The 1997 amendment eliminated the inconsistency noted in Bole, but did nothing to alleviate concerns regarding multiplication of charges. In McKoski, defendant was convicted of three counts of predatory criminal sexual assault of a child (720 ILCS 5/12-14.1 (West 1998)), a triggering offense under section 5-8-4(b). McKoski, 195 Ill. 2d at 395, 748 N.E.2d at 176. The trial court, however, imposed concurrent sentences. McKoski, 195 Ill. 2d at 397, 748 N.E.2d at 177. The supreme court allowed the State's Attorney to bring an original action in mandamus to correct the error and remanded with directions to impose consecutive sentences. The supreme court suggested, however, that the trial court still had the discretion to determine the length of each sentence. McKoski, 195 Ill. 2d at 402, 478 N.E.2d at 180. (Three consecutive sentences of 8 1/3 years would be similar to three concurrent sentences of 25 years.) It is important to note that multiplication of charges from a single incident was not an issue in McKoski, that the three convictions "related to three separate incidents, involving three different minors, which occurred in Lake County between December 1, 1997, and August 1, 1998." McKoski, 195 Ill. 2d at 395, 478 N.E.2d at 176.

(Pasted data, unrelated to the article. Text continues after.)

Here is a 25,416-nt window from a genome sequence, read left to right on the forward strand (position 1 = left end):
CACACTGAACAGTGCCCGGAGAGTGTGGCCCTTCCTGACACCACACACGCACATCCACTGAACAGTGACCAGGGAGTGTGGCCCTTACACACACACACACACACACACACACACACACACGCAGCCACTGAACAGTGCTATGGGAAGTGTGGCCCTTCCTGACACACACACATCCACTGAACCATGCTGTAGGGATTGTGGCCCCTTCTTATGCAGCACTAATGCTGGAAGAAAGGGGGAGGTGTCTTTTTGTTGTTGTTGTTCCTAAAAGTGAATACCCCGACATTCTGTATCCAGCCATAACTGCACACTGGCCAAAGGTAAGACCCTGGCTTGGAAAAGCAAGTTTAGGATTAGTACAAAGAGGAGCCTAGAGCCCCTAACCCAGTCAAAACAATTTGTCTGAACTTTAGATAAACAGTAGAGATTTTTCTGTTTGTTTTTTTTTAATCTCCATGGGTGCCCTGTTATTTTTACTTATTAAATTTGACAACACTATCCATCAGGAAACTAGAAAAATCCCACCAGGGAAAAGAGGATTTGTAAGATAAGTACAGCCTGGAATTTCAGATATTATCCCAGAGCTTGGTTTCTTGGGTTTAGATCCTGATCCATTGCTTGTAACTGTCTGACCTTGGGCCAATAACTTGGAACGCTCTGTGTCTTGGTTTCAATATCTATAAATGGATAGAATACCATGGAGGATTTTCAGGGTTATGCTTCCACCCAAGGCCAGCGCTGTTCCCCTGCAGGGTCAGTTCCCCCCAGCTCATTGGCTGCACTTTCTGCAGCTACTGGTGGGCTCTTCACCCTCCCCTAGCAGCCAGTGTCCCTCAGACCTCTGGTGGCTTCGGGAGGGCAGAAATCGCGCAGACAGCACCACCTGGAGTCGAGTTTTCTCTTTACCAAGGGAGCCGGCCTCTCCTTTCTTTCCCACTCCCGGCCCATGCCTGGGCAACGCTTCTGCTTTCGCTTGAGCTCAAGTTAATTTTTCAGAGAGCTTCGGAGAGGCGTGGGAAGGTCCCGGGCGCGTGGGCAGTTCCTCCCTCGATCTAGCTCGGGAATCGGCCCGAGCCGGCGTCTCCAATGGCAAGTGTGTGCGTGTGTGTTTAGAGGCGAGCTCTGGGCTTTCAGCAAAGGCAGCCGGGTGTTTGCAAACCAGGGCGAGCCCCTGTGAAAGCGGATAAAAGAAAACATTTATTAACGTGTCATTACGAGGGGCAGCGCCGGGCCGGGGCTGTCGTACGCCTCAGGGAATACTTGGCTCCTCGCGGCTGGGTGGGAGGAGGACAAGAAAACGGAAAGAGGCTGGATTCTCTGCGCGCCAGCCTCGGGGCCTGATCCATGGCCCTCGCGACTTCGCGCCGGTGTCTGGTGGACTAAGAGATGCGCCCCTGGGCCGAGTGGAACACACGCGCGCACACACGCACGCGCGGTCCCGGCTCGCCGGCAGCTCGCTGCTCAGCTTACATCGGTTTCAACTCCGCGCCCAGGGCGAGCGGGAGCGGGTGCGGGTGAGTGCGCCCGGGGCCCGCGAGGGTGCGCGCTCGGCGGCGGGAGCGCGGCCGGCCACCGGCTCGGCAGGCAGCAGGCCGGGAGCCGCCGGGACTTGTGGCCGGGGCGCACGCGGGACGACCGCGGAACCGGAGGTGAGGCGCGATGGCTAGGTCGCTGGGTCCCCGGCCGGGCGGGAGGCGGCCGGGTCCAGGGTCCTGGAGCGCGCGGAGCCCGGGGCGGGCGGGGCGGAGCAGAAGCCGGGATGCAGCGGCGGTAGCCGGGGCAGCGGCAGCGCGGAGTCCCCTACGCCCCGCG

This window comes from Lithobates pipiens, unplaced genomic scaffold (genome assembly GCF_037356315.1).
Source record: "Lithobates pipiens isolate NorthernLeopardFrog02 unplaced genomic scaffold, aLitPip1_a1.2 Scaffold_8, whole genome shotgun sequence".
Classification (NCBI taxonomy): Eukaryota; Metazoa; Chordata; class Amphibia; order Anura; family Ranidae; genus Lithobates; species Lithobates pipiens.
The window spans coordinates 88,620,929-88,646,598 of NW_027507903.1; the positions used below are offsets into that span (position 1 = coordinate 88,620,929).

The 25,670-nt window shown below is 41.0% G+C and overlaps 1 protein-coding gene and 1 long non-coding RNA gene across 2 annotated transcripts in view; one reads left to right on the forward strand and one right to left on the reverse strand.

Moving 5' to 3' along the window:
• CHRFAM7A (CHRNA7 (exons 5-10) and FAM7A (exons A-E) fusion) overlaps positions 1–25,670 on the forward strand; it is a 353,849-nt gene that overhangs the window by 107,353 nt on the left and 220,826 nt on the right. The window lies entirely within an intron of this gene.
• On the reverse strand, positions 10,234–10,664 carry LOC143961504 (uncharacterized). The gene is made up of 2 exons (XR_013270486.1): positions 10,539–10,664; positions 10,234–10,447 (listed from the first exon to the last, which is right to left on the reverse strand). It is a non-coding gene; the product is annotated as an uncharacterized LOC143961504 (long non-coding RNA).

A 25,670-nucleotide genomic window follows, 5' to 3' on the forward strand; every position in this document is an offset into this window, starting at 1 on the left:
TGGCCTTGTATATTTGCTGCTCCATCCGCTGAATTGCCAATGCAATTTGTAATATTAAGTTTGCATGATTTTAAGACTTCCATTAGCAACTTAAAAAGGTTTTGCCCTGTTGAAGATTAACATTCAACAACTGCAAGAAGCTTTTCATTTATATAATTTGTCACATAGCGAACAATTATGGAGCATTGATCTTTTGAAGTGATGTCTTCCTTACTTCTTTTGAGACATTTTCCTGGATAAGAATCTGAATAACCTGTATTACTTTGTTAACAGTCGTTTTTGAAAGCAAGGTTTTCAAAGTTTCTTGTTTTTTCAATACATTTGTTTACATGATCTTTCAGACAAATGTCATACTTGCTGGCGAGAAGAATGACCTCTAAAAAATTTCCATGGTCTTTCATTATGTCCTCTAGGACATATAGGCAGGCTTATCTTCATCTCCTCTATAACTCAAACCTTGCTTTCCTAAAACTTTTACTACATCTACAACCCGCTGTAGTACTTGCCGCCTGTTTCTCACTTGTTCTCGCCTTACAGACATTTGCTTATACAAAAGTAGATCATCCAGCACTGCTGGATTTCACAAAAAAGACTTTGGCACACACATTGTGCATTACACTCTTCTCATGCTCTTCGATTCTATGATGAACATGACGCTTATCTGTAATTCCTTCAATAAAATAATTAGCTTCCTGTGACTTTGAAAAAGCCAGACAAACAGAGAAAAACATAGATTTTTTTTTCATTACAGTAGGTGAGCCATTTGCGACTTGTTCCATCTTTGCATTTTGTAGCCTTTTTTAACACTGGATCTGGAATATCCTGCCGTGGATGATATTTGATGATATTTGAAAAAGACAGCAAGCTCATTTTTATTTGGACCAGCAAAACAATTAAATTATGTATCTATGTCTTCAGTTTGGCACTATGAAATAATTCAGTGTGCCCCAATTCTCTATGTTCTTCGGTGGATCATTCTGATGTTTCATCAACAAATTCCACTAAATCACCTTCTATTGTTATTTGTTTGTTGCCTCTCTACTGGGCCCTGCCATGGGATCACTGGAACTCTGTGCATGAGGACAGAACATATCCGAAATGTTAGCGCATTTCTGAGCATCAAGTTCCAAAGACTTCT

The supreme court expressed its concern with multiplication of charges when it adopted the "one act one crime" analysis in King. People v. King, 66 Ill. 2d 551, 566, 363 N.E.2d 838, 844 (1977). As originally written, King addressed only concurrent sentences; it was not necessary to address consecutive sentences because the legislature had resolved that problem with the original version of section 5-8-4. See People v. Rodriguez, 169 Ill. 2d 183, 192-94, 661 N.E.2d 305, 309-10 (1996) (Heiple, J., specially concurring). As the legislature has tampered with section 5-8-4, however, the supreme court has expanded its analysis in King, applying it even in cases of consecutive sentences. Rodriguez, 169 Ill. 2d at 186-87, 661 N.E.2d at 307; People v. Priest, 297 Ill. App. 3d 797, 802, 698 N.E.2d 223, 226 (1998). In a concurrent- sentence situation, the supreme court has recently reaffirmed its position "that each separate blow of a mop handle could support a separate conviction," reversing the additional conviction, however, because the charges did not differentiate the separate blows (stab wounds). People v. Crespo, No. 86556, slip op. at 8 (February 16, 2001). "Rather these counts charge defendant with the same conduct under different theories of criminal culpability." Crespo, slip op. at 6.